The theory of scientific management is the “brainchild”
of Frederick Winslow Taylor. In its simplest form the theory is the
belief that there is “one best way” to do a job and scientific
methods can be used to determine that “one best way”.
Taylor developed his theory through observations and experience as
a mechanical engineer. As a mechanical engineer Taylor noticed that
the environment lacked work standards, bred inefficient workers and
jobs were allocated to people without matching the job to the worker’s
skill and ability. In addition to this the relationship of the workers
with the managers included many confrontations.
Scientific Management Guidelines
Over a 20 year period Taylor devised the “one best way”
to do each of the jobs on the shop floor. He then concluded that prosperity
and harmony for both workers and managers could be achieved by following
the 4 guidelines below:
Develop a science for each element of an individual’s work,
which will replace the old rule of thumb method.
Scientifically select and then train, teach and develop the worker.
Heartily cooperate with the workers so as to ensure that all work
is done in accordance with the principles of the science that has
Divide work and responsibility almost equally between management
Management takes over all the work for which it is better fitted than the workers (rather than most of the work and responsibility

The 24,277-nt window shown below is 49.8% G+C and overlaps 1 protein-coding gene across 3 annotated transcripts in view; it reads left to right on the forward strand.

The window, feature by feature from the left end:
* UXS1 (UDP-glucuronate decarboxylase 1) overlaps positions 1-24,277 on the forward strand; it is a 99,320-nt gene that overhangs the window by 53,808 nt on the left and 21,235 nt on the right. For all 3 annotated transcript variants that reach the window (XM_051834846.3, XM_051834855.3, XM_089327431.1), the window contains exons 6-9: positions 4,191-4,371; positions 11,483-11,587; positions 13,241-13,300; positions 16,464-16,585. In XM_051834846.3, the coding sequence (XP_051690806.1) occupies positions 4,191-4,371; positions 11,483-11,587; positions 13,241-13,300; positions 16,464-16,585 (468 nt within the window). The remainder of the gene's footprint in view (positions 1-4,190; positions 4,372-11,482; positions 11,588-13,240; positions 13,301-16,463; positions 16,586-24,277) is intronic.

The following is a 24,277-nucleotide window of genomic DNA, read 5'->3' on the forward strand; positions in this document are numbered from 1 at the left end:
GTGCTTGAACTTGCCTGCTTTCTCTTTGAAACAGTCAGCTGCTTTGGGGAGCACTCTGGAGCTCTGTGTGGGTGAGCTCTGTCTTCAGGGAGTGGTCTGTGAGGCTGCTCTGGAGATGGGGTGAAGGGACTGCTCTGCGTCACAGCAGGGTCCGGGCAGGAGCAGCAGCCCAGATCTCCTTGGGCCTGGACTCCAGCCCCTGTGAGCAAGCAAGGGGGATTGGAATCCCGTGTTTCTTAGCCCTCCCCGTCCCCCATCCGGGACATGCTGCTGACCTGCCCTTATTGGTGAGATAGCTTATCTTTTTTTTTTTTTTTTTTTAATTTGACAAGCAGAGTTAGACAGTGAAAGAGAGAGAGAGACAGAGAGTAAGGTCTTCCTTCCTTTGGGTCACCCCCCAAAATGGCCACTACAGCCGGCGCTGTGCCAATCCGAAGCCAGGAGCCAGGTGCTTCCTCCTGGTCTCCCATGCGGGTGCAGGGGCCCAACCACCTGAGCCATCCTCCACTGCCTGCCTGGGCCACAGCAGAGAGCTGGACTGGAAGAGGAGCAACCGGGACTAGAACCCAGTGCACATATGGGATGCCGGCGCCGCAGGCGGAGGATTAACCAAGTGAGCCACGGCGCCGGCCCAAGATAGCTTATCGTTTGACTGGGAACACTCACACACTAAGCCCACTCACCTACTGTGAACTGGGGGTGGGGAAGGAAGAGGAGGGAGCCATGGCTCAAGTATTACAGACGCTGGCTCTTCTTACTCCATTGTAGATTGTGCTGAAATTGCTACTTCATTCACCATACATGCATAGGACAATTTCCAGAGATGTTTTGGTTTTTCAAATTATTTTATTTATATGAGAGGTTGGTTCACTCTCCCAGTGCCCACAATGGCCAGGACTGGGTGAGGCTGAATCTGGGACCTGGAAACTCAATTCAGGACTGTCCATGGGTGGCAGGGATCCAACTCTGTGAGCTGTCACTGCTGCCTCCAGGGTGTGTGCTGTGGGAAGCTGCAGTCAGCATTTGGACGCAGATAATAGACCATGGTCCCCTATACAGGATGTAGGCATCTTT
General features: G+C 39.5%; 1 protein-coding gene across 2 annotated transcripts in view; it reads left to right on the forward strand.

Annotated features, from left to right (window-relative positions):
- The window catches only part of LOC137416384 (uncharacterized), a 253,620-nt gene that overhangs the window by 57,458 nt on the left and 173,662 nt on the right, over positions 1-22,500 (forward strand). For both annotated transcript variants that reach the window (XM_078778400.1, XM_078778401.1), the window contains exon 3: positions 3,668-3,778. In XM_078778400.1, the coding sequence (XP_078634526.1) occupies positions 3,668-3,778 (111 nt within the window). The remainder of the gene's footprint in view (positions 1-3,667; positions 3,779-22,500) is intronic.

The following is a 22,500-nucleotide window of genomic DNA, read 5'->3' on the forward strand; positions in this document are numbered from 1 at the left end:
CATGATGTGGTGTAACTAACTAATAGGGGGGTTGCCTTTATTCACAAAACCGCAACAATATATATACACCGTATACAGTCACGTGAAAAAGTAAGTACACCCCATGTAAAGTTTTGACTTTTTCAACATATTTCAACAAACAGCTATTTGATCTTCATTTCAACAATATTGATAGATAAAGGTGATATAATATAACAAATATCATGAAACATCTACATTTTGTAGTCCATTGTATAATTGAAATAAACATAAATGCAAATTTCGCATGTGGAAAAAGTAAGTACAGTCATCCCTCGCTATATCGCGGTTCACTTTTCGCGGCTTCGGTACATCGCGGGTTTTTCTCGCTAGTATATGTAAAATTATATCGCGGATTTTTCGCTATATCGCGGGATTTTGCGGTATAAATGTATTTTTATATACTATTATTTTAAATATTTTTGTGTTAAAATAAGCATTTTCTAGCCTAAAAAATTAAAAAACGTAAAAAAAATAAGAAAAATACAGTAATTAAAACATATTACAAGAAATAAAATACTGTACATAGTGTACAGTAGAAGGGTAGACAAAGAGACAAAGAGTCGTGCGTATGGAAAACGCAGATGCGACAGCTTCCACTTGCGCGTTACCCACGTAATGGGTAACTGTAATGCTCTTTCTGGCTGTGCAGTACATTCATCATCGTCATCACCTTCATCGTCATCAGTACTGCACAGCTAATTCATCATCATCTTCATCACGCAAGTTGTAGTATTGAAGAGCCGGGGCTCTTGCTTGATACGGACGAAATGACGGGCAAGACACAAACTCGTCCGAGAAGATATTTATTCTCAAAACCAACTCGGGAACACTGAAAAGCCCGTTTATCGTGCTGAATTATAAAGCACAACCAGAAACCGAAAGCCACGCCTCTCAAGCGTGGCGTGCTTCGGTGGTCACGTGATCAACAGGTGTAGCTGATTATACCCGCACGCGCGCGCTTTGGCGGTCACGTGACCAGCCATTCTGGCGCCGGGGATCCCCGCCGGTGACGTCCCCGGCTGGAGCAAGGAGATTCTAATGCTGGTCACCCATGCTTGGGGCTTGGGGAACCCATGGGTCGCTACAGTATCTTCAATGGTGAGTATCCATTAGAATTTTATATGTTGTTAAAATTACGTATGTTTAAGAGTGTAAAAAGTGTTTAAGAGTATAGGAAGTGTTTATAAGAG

being assigned to the workers).
Pig Iron Experiment
A well known example of the scientific management theory is the pig
iron experiment. Iron was loaded onto rail cars by workers each lot
weighing 92 pounds and known as a “pig”. On average 12.5
tons were loaded onto the rail cars but Taylor believed that scientific
management could be used to increase this to 47/48 tons per day. Through
experimenting with various procedures and tools Taylor achieved this.
This is how he did it:
Taylor ensured that he matched each of the jobs to each of the workers
skills and abilities.
Taylor ensured that he provided the workers with the correct tools.
Taylor ensured that he provided workers with clear instructions
about how to do each job. Taylor ensured that the workers understood
the instructions and then Taylor ensured that the workers followed
the instructions exactly as he had explained.
Taylor then created worker motivation by providing a significantly
higher daily wage.
It is believed that through the use of scientific management Taylor
increased productivity on the shop floor by 200 percent. Taylor’s
ideas and thoughts were adopted throughout the world including in France,
Russia and Japan. In today’s world scientific management has been
merged with other ideas and is used by managers in the form of time
and motion studies to eradicate wasted motions, incentive schemes based
on performance and hiring the best qualified workers for each job.